|HYDROXOCOBALAMIN (VITAMIN B12 ALPHA)
Hydrobexan, Hydroxo-12, LA-12
Classifications: vitamin b12 antidote; Therapeutic: vitamin supplement; antidote
Pregnancy Category: A (C if >RDA)
1000 mcg/mL injection
Cobalamin derivative similar to cyanocobalamin (vitamin B12). More slowly absorbed from injection site than cyanocobalamin and may be taken up by liver in larger quantities. Essential
for normal cell growth, cell reproduction maturation of RBCs, myelin synthesis, and believed to be involved in protein synthesis.
Effective in vitamin B12 deficiency that results in megaloblastic anemia.
Treatment of vitamin B12 deficiency.
Cyanide poisoning and tobacco amblyopia.
History of sensitivity to vitamin B12, other cobalamins, or cobalt; indiscriminate use in folic acid deficiency.
Pregnancy [category A, category C (parenteral)], lactation, children.
Route & Dosage
|Vitamin B12 Deficiency
Adult: IM 30 mcg/d for 510 d and then 100200 mcg/mo or 1000 mcg qod until remission and then 1000 mcg/mo
Child: IM 100 mcg doses to a total of 15 mg over 2 wk and then 3050 mcg/mo
- Give deep into a large muscle.
Interactions Drug: Chloramphenicol
may interfere with therapeutic response to hydroxocobalamin.
Widely distributed; principally stored in liver, kidneys, and adrenals; crosses placenta. Metabolism:
Converted in tissues to active coenzymes; enterohepatically cycled. Elimination:
5095% of doses ≥100 mcg are excreted in urine in 48 h; excreted
in breast milk.
Assessment & Drug Effects
- Monitor for therapeutic effectiveness: Response to drug therapy is usually dramatic, occurring within 48 h. Effectiveness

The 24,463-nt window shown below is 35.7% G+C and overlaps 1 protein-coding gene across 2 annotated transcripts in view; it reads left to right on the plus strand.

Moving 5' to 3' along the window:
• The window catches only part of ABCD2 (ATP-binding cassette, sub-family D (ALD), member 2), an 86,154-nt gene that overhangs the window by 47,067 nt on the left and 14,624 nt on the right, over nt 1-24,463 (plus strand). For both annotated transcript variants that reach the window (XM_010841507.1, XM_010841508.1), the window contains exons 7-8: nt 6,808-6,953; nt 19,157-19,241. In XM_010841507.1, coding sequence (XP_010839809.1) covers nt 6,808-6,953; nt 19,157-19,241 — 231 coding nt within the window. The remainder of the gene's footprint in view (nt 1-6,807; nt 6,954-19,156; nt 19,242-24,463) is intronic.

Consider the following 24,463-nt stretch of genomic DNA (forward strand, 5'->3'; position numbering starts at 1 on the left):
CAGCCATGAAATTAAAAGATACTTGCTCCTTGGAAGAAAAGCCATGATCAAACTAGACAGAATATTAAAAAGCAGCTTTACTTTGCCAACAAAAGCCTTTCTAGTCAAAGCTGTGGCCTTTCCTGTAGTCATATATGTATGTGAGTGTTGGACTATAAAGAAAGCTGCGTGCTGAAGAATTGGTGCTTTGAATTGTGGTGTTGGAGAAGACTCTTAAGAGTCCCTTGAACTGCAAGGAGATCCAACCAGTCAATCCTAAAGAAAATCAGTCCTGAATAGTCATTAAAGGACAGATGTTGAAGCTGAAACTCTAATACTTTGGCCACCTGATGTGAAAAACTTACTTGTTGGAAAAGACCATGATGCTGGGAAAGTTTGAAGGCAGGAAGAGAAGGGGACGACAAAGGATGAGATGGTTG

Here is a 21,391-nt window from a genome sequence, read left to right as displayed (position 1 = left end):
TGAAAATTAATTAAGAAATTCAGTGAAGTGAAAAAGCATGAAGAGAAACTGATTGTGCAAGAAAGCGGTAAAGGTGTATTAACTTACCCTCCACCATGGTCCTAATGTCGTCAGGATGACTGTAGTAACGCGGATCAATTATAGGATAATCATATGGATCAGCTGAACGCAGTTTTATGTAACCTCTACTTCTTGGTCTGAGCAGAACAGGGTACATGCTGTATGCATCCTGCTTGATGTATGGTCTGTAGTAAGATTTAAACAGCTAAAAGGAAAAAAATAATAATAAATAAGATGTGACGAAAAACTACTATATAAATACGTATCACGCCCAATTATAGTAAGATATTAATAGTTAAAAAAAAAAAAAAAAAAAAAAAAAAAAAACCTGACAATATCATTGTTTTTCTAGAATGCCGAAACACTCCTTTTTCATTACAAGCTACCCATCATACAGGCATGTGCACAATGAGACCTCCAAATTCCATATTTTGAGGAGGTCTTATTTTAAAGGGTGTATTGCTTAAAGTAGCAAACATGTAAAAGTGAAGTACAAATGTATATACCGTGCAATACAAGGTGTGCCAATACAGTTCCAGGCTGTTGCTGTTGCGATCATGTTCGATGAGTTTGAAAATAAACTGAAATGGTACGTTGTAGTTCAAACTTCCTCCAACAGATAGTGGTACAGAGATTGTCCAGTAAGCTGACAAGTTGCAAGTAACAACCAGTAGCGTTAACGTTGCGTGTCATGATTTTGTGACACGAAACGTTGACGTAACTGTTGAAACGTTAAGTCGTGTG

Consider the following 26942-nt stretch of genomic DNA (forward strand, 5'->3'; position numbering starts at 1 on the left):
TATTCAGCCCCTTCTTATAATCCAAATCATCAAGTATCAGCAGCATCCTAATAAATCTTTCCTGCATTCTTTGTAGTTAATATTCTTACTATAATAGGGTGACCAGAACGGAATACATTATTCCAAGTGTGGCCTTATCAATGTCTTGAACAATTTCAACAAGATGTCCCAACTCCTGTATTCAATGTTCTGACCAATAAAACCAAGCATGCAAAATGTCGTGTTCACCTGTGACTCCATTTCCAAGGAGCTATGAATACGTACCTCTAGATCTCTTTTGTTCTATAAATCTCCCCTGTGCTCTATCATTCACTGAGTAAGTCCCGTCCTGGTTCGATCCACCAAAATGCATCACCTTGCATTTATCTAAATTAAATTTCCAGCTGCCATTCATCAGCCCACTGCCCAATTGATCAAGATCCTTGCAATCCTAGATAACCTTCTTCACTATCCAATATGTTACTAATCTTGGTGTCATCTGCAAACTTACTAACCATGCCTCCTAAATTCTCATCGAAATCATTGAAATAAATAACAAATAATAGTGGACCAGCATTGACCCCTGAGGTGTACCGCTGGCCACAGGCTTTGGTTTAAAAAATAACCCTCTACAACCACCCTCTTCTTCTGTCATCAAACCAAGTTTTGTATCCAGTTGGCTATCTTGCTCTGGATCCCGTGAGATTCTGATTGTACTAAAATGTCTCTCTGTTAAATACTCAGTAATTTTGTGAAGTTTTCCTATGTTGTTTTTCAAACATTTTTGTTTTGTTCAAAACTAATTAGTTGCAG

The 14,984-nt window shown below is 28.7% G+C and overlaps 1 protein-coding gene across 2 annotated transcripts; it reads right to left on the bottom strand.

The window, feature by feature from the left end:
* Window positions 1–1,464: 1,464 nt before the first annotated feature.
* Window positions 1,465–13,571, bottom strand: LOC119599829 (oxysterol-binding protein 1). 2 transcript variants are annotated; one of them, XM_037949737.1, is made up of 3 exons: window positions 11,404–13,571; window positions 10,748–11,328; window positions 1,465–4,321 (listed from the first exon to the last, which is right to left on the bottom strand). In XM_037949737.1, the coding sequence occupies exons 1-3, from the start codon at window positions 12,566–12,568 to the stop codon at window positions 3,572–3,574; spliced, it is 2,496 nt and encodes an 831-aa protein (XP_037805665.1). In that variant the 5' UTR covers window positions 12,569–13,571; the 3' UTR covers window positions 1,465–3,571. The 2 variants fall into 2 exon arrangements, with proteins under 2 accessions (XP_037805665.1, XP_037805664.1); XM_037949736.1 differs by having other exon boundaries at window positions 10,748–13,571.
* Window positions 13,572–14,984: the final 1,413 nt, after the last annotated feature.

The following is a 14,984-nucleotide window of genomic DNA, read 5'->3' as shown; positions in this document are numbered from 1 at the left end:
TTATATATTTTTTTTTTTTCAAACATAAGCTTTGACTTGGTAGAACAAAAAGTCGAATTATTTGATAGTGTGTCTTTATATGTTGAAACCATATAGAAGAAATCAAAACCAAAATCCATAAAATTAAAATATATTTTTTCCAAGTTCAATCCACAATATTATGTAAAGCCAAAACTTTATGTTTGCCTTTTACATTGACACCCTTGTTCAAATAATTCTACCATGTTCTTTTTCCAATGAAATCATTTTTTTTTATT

is measured by laboratory values and improvement in manifestations of vitamin B12 deficiency. Characteristically, reticulocyte concentration rises in 34 d, peaks in 58 d, and then gradually
declines as erythrocyte count and hemoglobin rise to normal levels (in 46 wk).
- Lab tests: Prior to therapy determine reticulocyte and erythrocyte counts, Hgb, Hct, vitamin B12, and serum folate levels; repeated 57 d after start of therapy and at regular intervals during therapy.
- Obtain a careful history of sensitivities. Sensitization can take as long as 8 y to develop.
- Monitor potassium levels during the first 48 h, particularly in patients with Addisonian pernicious anemia or megaloblastic
anemia. Conversion to normal erythropoiesis increases erythrocyte potassium requirement and can result in severe hypokalemia
and sudden death.
- Monitor vital signs in patients with cardiac disease and in those receiving parenteral cyanocobalamin, and be alert to symptoms
of pulmonary edema; generally occur early in therapy.
- Note: Some patients experience mild pain at injection site after administration.
- Monitor bowel function. Bowel regularity is essential for consistent absorption of oral preparations.
- Note: Smokers appear to have increased requirements for vitamin B12.
Patient & Family Education
- Notify physician of any intercurrent disease or infection. Increased dosage may be required.
- Note: It is imperative to understand that drug therapy must be continued throughout life for pernicious anemia to prevent irreversible
- Neurologic damage is considered irreversible if there is no improvement after 11? y of adequate therapy.
- Dietary deficiency of vitamin B12 has been observed in strict vegetarians (vegans) and their breast-fed infants as well as in the elderly.